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Ruben Rodriguez

There are many ways to measure the greatness of a musician. You can talk dollars or awards or recordings or even high-profile gigs. But for the best of the best, put your money on the ones that other musicians talk about. Among Latin bass players, that's Ruben Rodriguez.

His first big gig was with Johnny Colon in 1979. Since then he's worked with Tito Rojas, Luis Ramirez, Ray de la Paz, Willie Colon, Dave Valentin, Charlie and Eddie Palmieri, Hilton Ruiz, Johnny Pacheco, Jose Fajardo, The Fania All Stars, and the late great Machito to name just a few. In the mainstream jazz field there's people like Grover Washington Jr. and Roberta Flack. And this is still a young man.

He grew up mostly in East Harlem during the 60's and 70's. But from 1969 to 1974 he lived in Puerto Rico. It's where he got his first musical training. An uncle in the states sent over a trumpet, and Ruben took lessons from an old Puerto Rican teacher. His father was also a musician who played classical guitar, and Ruben learned something about that instrument as well. It wasn't until 1977 though, that he picked up the bass, in junior high.

"Actually it picked me. Nobody in the class would play the darn thing. It was a big, wooden upright, and from September of 77 to January of 78 I dealt with that thing. Then the school got an electric bass and I just switched."

Since then he's been mostly self-taught but spent some time under the tutelage of the esteemed bassist Victor Venegas.

"Victor Venegas was my primary teacher. He was the one who set me straight on this-is-the-fingerings and this-is-the-way-you-do-things. In school they taught me the staff and how to read music. With Victor I got better doing it. He was bringing me material and I would go on jobs with him. When I started studying with Victor in 1979, he had me on the acoustic and made my fingers bleed. The action was so high on the instrument you know, and I'd have to get the note out, and he would press my fingers down on the fingerboard. Then I got into the electric bass because I'd always had one around, and started studying and listening to people. At that time it was guys like Eddie Gua Gua and Sal Quevas. Bobby Rodriguez also played electric at that time, sitting down, with his thumb. And swinging, all those guys were swinging. Victor played electric also, on a lot of things. I used to go with him and carry his instruments and sometimes he'd have to double-up, play electric and acoustic on the same job."

The bassist Ruben credits with being his biggest influence is the legendary Bobby Rodriguez.

"Bobby is a god to me. And to a lot of bass players in my generation and maybe the generation before me too. He just had what epitomizes the New York sound. He was born in 1927 and grew up during the Be Bop Era. He's one of the few guys I know who actually got to see Jimmy Blanton, one of the true bass innovators in jazz, play with Duke Ellington. Bobby played very melodically as opposed to Cachao style, which is more a rhythmic style like a melodic conga. To me it was like solo statements in his accompaniment, which is what I like to try and do. One of the main things I learned from Bobby was how to say something without having to take a solo. When he was growing up it was in the Be Bop era. He was hanging out with guys like Charlie Parker and Dizzy Gillespie, and the cats of that time, and he was influenced by them and by the jazz bassists of that era. So he had all that, and he brought it over to what he was doing, which was Afro-Cuban music, Latin music."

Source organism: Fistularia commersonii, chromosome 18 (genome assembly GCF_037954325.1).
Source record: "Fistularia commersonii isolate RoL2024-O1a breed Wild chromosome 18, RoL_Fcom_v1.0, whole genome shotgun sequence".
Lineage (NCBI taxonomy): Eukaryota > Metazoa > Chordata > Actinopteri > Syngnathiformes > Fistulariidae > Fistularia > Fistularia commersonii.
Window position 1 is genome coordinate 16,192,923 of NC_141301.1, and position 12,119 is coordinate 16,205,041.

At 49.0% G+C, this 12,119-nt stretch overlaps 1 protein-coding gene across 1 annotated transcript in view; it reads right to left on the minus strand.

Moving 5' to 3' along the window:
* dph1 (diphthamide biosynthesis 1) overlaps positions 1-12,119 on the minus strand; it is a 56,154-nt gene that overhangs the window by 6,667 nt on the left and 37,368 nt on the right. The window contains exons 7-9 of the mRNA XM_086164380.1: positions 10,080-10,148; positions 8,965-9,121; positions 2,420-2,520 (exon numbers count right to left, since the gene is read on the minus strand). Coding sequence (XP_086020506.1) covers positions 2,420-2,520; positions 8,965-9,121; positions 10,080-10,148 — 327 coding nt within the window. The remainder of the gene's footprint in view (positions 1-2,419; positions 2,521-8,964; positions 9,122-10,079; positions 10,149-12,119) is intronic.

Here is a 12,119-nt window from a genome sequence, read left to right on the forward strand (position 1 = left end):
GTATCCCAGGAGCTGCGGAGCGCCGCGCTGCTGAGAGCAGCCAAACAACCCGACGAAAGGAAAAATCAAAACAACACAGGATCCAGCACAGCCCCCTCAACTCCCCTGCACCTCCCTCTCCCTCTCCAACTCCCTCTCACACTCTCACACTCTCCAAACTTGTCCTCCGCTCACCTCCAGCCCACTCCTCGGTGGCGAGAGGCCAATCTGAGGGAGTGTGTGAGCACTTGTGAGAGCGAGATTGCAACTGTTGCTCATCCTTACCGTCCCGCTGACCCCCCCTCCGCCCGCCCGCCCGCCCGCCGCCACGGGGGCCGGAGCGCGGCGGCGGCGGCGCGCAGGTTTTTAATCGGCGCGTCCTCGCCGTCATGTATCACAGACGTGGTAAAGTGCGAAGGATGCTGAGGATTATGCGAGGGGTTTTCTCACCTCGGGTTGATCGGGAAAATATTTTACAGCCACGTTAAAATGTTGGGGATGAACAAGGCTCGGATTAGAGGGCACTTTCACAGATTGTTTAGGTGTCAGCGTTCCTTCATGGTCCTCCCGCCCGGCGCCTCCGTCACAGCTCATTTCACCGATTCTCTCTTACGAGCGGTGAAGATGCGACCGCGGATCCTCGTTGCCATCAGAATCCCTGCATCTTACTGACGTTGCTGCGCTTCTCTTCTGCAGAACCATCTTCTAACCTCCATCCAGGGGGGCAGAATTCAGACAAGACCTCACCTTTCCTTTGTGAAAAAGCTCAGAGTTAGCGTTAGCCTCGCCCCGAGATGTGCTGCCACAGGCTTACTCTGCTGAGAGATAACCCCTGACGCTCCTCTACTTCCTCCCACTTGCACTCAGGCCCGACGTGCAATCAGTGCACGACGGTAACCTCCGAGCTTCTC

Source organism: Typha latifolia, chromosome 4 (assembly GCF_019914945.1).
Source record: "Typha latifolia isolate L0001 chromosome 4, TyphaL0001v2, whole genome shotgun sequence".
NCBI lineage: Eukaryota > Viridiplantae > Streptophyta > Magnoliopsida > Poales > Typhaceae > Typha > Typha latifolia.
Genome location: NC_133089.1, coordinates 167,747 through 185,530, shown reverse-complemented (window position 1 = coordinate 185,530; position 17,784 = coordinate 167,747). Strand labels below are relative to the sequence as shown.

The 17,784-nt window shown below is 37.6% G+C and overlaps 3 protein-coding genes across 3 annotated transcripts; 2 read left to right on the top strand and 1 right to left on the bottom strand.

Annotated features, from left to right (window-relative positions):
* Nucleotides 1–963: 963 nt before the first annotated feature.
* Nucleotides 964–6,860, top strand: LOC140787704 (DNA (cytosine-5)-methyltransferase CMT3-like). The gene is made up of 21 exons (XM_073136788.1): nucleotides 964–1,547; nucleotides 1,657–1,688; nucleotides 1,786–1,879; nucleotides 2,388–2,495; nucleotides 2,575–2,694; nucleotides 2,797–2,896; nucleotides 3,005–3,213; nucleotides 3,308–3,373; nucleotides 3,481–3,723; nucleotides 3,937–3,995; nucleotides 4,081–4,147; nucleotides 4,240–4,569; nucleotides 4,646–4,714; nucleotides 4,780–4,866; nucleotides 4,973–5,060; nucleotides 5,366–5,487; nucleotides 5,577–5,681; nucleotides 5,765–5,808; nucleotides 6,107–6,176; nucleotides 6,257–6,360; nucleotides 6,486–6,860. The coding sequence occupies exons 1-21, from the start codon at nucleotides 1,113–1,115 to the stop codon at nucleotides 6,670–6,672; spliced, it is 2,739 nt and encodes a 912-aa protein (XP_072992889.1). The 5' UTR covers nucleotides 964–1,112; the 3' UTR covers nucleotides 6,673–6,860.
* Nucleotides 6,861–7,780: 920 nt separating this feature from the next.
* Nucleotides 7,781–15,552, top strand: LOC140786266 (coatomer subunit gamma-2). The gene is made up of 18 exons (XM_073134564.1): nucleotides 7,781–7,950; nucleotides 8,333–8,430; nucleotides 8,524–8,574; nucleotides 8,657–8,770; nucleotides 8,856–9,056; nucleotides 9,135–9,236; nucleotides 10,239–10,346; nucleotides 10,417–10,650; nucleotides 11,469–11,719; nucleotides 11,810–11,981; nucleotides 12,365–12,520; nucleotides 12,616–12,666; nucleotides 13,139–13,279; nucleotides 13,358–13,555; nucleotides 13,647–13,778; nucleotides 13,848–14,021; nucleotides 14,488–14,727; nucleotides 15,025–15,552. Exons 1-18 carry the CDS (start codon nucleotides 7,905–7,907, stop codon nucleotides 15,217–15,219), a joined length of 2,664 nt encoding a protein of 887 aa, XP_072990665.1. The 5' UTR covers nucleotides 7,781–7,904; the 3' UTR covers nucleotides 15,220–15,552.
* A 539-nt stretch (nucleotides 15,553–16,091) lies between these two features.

When Martin Cohen interviewed Ruben in the last days of the 20th century, it was a time for taking stock, for looking back as well as forward. For remembering the music and the people that had gone before and anticipating what was yet to come. Martin asked him what musical memories were special to him.

"Always, working with Tito Puente to me, is an honor. He's even taken time to hang around with my son, who's a timbalero. He was recording when my son was about 2 or 3 years old, and he took a 10 minute break and showed him his drums and gave him a little lesson. And I cherish that. There was Machito of course. And then there was Roberta Flack. Working with her was special. Just her voice, the way she sings the songs. You can't really deviate much when you're playing ballads. You just have to play what's there and what's right. You don't play too much, just accompaniment."

"In addition to the fun I had playing with her-Buddy Williams was in the band and Barry Miles-it was a learning experience: keep it clean, keep it simple."

"I would also have to say working with Grover Washington Jr. was special. How we met was Sergio George was producing tracks and Sergio was going to go and put the saxophone track down, and he said, You want to go to Philadelphia? And I said, Let's go, Let's used to be here to quote the great Jimmy Sabater And that's how we met. I think that was the fall of 91. I was on tour with Roberta the next spring and we did a show at Wolf Trap, Virginia, where we opened up for Grover. So I got to hang with him a little. Then in 93 I found out he needed somebody. Buddy Williams called me and said, `Yo, they're looking for somebody. Call now, here's the digits'. So I called and I got lucky, I got the job. And I was actually juggling both gigs, his and Roberta's, for about 6 months. I had a great time with both of them."

Great musicians are not necessarily great human beings. But unfailingly, when people praise Ruben's bass playing they also praise his humanity. This is a man people love for his good heart as well as his quick hands. Long may he play.

All quotes taken from an interview conducted by Martin Cohen in December of 1999 for MPR.

Story by Jim McSweeney.